MedUni Vienna at the international forefront in the study of brain tumours
(Vienna, 10 June 2010) Tumours in the human brain are particularly difficult to treat because of their immediate vicinity to vital functional areas. Specialists from MedUni Vienna are very much in demand for the study of new diagnostic procedures and therapeutic approaches, of epidemiology and their implementation in clinical practice, a fact which was impressively underlined once again on World Brain Tumour Day and at the biggest international oncology conference ASCO.
In Austria around 1,700 primary brain tumours are newly diagnosed each year. The most common form of primary brain tumour in adults is the glioblastoma, for which a standard therapy used worldwide was able to be established in 2005 with the involvement of MedUni Vienna. With the introduction of this well-tolerated therapy the number of patients who are still alive two years after the diagnosis has been able to increase from 10% to 26%. This therapy is used for 18-65 year-olds and consists of an operation on the tumour tissue, most of which can be removed, and subsequent six-week combined radiation and chemotherapy followed by chemotherapy over six months. The chemotherapy is in tablet form, which generally means that outpatient therapy is possible.
But this treatment has not yet been examined sufficiently for around half of patients who, on average, are more than 60 years old because this age group has not been included in most studies so far.
At the ASCO a study has now been presented involving Univ. Prof.in Dr.in Christine Marosi, Department of Medicine I, and Univ. Prof.in Dr.in Karin Dieckmann, Department of Radiotherapy, which shows that in the age group of patients over 60 years old it is no worse to have less stressful two-week radiation therapy or solely chemotherapy than long radiation therapy. So for older patients the stressful long radiation therapy over six weeks is no longer necessary. These latest study findings are therefore highly relevant for daily neuro-oncological practice.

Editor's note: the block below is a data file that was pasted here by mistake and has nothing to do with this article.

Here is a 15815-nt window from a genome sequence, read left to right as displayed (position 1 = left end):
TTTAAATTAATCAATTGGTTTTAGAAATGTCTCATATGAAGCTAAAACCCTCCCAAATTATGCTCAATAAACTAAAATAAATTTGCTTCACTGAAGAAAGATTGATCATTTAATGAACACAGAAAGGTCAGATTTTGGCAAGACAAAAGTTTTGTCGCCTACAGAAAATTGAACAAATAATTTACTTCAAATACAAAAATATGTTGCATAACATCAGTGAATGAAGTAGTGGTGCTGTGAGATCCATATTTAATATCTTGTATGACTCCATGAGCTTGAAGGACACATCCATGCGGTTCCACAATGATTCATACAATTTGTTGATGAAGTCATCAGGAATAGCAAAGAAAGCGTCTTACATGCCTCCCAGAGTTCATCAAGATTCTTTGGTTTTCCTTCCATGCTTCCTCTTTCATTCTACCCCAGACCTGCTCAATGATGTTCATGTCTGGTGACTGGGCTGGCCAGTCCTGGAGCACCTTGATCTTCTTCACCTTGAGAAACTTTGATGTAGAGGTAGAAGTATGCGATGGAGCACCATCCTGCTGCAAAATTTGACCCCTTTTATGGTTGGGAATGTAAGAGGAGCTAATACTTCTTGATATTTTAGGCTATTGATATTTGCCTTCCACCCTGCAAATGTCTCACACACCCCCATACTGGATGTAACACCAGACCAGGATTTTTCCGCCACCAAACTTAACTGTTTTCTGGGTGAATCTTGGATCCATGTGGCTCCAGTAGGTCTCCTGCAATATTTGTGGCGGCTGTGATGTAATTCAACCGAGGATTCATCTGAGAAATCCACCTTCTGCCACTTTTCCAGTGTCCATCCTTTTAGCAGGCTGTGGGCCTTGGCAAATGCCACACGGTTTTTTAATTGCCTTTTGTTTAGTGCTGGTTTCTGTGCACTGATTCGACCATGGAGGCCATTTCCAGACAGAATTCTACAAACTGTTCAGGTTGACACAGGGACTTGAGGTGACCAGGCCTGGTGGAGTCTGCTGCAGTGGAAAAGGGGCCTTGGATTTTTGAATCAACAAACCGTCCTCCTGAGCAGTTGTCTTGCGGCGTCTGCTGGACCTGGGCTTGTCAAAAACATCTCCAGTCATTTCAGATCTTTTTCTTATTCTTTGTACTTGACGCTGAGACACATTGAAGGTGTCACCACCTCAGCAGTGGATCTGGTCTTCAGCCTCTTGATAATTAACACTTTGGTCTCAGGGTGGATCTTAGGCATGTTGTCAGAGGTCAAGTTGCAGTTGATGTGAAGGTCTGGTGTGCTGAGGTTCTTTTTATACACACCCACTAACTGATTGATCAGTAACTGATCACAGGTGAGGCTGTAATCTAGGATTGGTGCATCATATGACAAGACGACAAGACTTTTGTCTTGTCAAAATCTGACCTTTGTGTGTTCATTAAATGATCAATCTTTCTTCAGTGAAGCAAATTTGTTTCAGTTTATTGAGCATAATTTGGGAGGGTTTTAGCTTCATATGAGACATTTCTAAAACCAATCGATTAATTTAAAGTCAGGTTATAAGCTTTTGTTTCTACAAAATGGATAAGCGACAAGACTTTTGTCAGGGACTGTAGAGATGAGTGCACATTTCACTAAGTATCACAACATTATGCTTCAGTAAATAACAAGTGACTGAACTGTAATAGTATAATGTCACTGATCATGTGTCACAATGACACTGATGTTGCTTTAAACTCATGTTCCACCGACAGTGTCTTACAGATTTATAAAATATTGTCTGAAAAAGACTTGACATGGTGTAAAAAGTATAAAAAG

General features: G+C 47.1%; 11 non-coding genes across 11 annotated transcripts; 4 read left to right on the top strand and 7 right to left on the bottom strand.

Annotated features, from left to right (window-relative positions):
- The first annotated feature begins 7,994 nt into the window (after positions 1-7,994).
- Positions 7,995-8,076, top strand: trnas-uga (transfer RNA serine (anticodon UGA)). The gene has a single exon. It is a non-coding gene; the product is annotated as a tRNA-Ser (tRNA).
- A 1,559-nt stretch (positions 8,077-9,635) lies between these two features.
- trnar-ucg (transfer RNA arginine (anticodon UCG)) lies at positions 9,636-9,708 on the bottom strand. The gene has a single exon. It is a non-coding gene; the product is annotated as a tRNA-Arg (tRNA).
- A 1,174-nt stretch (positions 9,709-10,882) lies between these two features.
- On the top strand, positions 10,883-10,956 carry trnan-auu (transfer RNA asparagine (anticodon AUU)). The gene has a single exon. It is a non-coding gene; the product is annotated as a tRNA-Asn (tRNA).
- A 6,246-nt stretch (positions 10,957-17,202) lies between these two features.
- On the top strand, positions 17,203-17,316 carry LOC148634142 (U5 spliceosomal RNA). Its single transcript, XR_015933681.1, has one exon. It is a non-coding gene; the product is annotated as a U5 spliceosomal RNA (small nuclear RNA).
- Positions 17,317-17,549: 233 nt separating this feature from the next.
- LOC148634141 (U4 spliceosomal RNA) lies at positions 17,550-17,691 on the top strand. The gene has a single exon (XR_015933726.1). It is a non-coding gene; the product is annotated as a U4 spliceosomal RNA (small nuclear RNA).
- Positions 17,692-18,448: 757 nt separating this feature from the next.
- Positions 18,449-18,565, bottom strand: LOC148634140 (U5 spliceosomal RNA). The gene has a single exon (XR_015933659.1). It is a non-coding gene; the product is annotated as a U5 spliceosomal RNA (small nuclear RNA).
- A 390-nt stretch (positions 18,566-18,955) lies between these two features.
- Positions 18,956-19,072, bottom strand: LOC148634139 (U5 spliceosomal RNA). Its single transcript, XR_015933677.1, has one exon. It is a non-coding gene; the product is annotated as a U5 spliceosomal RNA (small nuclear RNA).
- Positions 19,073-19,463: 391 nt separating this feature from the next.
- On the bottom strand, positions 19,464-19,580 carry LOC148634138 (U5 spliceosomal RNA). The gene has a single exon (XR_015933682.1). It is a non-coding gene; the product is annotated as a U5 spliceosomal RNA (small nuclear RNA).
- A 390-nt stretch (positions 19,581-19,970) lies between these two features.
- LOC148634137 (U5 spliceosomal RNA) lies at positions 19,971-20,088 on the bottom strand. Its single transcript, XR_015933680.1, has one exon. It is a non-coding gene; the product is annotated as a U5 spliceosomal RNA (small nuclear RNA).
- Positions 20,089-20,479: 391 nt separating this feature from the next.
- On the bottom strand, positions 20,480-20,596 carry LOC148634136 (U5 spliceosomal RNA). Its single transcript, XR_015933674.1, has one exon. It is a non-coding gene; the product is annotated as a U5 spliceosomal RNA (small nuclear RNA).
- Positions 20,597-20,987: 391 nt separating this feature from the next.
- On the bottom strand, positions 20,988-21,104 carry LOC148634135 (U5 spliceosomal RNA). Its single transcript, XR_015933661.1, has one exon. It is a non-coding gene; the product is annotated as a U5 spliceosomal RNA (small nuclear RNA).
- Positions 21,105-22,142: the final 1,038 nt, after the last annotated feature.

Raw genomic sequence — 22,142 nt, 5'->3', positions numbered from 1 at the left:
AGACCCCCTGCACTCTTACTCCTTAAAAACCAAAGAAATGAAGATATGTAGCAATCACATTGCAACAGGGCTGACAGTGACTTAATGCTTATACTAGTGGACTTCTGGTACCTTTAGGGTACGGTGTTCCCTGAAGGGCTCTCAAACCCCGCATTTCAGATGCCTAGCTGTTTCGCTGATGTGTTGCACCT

Two other studies at MedUni Vienna are currently dealing with the possibility of vaccination against brain tumours and the antiangiogenesis, i.e. the inhibition of vascularisation using medication to cut off the supply of nutrients to the tumours. This procedure seems to be very effective with malignant brain tumours and may lead to a further increase in "long-term survivors".
Top international level in diagnosis, therapy and research
The great importance of Austrian research is closely connected with the environment which is provided by MedUni Vienna. Diagnostic, therapeutic and research procedures at the top international level are possible here.
One current focus of brain tumour research is the study of the effect of antiangiogenic drugs using the 7-Tesla high-field MR tomograph which provides uniquely high-resolution images of the tumours and their vascularisation. The first results of these studies are being presented on 10 June 2010 as part of the 7-Tesla Symposium by Univ. Prof. Dr. Siegfried Trattnig, Professor of High-Field MR Research, and Priv. Doz. Dr. Matthias Preusser from Department of Medicine I. In November of this year the research findings will be presented on an international stage at the renowned conference of the European Association of Neurooncology (EANO).
In the field of epidemiology experts from MedUni Vienna are coordinating the Austrian brain tumour register and the EU-funded international project "MOBIKIDS" which studies the risk of brain tumours in children from the use of mobile phones.
In terms of therapy, one of the particular areas of expertise at MedUni Vienna/AKH Vienna is in the field of neurosurgery as operations are planned with routine use of multimodal imaging, fluorescence-guided brain surgery and intraoperative neurophysiological monitoring to maximise safety during operations.
With particular tumour locations there are also operations while the patients are awake, with the patients being woken while their cranium is open and speaking or carrying out motor activities during the brain surgery. This means the neurosurgeon knows which parts he/she can remove without harming the patients.